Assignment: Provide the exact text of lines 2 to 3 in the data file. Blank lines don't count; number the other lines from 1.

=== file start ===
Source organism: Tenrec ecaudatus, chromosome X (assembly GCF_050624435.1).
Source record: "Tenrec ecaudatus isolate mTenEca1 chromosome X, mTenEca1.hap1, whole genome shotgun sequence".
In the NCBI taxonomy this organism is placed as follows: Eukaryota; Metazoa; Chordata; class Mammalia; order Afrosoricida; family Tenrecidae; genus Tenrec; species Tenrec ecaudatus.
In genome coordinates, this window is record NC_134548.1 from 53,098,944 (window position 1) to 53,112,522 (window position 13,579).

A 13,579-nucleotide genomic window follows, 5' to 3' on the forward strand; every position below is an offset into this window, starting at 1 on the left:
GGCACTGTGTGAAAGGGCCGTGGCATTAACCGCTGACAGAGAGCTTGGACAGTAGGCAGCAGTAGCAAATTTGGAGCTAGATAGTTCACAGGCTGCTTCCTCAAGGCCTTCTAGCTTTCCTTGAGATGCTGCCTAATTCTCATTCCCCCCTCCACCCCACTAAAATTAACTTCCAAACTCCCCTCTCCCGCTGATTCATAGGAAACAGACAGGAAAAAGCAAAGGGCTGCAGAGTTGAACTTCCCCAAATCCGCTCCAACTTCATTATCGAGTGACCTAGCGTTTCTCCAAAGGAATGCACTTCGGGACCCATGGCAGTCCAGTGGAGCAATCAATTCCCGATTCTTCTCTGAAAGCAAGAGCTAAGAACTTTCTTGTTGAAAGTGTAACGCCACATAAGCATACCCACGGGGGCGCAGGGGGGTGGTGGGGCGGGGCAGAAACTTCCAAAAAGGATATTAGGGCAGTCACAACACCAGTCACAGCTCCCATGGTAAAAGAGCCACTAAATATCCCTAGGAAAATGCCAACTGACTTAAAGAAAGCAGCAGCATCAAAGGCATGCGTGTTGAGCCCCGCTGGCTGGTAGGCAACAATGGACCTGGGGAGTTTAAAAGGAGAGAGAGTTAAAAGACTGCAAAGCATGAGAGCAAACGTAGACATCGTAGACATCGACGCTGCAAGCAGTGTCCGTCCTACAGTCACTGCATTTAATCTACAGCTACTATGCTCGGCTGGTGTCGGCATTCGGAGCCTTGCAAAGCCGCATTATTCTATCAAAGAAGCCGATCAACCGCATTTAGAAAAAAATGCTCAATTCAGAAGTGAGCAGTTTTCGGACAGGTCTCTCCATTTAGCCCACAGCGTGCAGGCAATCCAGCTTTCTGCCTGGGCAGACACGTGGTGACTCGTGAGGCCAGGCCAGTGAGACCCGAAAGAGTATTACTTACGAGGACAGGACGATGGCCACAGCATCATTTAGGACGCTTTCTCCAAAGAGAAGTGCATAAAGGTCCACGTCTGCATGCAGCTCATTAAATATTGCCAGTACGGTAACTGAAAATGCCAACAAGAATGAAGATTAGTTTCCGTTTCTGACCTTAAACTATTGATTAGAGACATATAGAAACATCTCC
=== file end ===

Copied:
Source record: "Tenrec ecaudatus isolate mTenEca1 chromosome X, mTenEca1.hap1, whole genome shotgun sequence".
In the NCBI taxonomy this organism is placed as follows: Eukaryota; Metazoa; Chordata; class Mammalia; order Afrosoricida; family Tenrecidae; genus Tenrec; species Tenrec ecaudatus.